Of greater importance than finding the silver lining is to be looking for the blue sky (that sunset). Finding those things that are going well or the little moments of joy. By doing so we activate those areas of the brain that have the wherewithal to: remember we have an umbrella somewhere, to go find it and to put it up in time. Of course the black cloud may still rain on us but at least we’re not going to get as wet!

Looking for the Big Things:

People often think that it is only the big things that count. The new car, their baby taking their first steps or saying their first word, they’ve won another contract at work or they’re going on holiday next week. Of course these things are nice but they don’t happen very often. If we spend our time focusing on trying to find these big things we may go a very long time before finding the next one. Perhaps more useful is taking pleasure from the small good things such as the smile on a stranger’s face, a leaf falling from a tree, the fact that they found a car parking space close to the clinic or the taste of the first cup of coffee in the morning. These smaller things happen more frequently, but can so often be taken for granted. I always know a client is on the right lines when they precursor a good thing with “its a silly small thing but…”. Life becomes far easier to cope with when we notice a few little things happening throughout the day rather than longing for the next big thing.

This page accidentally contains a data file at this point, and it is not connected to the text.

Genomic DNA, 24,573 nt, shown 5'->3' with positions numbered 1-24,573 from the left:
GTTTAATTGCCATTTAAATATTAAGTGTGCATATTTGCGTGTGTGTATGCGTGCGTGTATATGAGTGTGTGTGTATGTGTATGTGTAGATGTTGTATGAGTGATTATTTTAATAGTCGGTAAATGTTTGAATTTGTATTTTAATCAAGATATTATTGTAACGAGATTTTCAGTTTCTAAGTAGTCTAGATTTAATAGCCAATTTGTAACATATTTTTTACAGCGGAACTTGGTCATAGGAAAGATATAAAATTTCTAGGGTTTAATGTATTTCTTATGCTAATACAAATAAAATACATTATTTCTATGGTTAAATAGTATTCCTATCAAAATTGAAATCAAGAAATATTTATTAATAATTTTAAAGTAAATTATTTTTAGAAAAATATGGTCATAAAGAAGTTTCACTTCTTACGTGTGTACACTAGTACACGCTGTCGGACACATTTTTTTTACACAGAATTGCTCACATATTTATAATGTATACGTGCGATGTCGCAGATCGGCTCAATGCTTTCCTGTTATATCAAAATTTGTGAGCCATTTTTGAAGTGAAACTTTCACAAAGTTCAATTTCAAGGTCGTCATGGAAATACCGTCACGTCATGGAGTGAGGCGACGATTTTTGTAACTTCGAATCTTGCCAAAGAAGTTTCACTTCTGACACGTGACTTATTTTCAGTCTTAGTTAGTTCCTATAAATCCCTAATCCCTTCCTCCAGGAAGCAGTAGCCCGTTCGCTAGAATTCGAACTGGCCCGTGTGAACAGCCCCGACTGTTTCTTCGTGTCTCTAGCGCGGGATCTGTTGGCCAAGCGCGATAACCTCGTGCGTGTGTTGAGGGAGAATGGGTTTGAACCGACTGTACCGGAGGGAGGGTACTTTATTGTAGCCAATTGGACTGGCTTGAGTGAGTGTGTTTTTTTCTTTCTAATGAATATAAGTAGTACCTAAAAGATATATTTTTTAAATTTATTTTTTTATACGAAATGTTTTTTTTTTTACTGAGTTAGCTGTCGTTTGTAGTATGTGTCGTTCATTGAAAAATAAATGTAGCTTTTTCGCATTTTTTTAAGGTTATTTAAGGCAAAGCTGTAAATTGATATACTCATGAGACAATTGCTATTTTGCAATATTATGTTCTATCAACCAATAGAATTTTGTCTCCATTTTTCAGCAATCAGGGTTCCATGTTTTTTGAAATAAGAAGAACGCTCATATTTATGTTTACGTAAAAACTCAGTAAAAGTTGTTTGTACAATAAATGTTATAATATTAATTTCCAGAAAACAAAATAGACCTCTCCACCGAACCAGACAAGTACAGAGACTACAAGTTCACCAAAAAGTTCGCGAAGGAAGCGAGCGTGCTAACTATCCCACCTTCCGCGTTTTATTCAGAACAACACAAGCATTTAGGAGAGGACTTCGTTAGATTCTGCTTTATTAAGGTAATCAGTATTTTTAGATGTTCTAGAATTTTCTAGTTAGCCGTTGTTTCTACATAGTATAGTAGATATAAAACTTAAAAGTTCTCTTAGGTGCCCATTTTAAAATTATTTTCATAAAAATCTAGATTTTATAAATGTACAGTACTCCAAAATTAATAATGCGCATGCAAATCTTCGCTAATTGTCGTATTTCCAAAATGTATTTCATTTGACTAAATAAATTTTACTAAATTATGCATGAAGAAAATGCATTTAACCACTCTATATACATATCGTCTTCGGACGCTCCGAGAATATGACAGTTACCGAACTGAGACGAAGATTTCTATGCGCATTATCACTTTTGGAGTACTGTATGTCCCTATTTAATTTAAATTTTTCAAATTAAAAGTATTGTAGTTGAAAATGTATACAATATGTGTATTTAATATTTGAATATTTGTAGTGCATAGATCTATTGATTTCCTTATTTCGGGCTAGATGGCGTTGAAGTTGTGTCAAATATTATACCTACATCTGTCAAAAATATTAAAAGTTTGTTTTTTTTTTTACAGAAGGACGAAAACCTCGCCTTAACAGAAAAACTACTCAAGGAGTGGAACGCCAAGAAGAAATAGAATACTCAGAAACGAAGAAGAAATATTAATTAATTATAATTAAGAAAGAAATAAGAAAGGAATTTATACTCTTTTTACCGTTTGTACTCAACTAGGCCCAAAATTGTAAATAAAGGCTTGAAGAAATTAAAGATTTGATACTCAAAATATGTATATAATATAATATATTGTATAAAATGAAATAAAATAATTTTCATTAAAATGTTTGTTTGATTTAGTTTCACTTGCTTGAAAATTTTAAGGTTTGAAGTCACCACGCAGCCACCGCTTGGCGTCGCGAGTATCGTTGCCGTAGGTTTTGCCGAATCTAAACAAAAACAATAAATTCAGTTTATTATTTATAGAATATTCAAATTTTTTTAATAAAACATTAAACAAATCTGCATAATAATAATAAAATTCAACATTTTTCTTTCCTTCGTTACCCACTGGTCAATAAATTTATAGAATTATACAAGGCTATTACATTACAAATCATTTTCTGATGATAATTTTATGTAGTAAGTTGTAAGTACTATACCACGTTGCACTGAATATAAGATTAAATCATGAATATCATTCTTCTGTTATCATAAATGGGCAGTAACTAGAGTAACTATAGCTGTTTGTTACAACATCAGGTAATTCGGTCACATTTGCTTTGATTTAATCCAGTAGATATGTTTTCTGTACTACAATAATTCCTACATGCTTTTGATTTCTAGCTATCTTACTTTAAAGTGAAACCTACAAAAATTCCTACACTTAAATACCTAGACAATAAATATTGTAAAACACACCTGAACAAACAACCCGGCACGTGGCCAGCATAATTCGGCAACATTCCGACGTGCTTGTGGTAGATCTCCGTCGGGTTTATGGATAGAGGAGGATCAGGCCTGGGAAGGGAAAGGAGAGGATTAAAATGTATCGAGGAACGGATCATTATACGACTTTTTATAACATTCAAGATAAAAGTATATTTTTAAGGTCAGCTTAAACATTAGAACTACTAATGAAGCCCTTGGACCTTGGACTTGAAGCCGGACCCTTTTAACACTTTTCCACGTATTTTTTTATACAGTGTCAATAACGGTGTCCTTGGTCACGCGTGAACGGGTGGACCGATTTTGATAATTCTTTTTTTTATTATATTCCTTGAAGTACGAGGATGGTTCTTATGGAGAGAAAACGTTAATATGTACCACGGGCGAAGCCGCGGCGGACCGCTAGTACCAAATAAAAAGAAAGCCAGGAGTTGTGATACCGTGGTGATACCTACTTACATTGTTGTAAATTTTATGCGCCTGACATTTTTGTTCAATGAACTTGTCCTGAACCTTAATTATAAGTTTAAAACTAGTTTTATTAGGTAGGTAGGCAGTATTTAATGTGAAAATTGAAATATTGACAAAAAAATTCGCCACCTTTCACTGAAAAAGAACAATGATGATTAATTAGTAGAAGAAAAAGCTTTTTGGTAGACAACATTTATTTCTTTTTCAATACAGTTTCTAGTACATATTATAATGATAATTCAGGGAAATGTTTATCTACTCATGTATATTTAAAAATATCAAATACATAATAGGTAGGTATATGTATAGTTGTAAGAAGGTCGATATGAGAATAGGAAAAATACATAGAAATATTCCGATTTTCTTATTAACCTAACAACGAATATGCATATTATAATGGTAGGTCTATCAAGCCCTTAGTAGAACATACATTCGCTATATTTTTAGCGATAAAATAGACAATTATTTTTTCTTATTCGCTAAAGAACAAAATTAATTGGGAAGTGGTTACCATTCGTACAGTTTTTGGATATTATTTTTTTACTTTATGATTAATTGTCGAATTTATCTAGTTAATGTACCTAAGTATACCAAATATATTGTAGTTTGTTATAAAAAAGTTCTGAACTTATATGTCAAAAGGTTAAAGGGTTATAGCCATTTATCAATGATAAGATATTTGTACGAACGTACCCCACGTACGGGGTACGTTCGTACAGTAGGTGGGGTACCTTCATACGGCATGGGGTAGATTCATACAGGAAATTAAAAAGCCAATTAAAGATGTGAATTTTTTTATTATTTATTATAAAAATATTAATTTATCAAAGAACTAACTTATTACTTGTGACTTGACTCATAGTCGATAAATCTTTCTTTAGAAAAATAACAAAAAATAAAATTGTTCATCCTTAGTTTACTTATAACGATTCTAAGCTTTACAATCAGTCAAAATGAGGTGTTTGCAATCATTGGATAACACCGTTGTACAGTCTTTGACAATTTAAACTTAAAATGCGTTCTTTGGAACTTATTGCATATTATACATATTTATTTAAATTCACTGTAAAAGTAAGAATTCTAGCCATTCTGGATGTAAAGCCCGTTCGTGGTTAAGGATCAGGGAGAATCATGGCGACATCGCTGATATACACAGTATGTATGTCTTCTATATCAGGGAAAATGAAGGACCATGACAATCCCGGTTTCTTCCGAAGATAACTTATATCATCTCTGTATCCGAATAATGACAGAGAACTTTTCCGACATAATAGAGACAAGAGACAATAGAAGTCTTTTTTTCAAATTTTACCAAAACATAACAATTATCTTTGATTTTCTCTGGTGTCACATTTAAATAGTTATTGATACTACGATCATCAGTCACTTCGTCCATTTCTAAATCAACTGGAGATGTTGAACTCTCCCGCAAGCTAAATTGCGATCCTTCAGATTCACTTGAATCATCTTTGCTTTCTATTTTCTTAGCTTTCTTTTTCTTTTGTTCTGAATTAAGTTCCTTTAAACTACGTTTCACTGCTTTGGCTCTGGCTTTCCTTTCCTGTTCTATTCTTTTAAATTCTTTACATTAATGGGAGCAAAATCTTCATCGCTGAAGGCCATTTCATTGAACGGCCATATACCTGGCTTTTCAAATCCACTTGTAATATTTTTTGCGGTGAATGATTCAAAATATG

Being too General

Comments such as “everything at work is good”, is a nice thing to be able to say but actually it’s not going to have the same impact on the workings of the brain as being able to say “I had a really lovely conversation with the new bloke at work about xyz” or “I am really pleased with the email I sent to my boss”. The aim in thinking positively is to generate positive neurotransmitters in the brain which have a very real impact on the way we feel. Being able to draw on the details of specific moments has a far greater impact than general statements that might be hiding a delusion.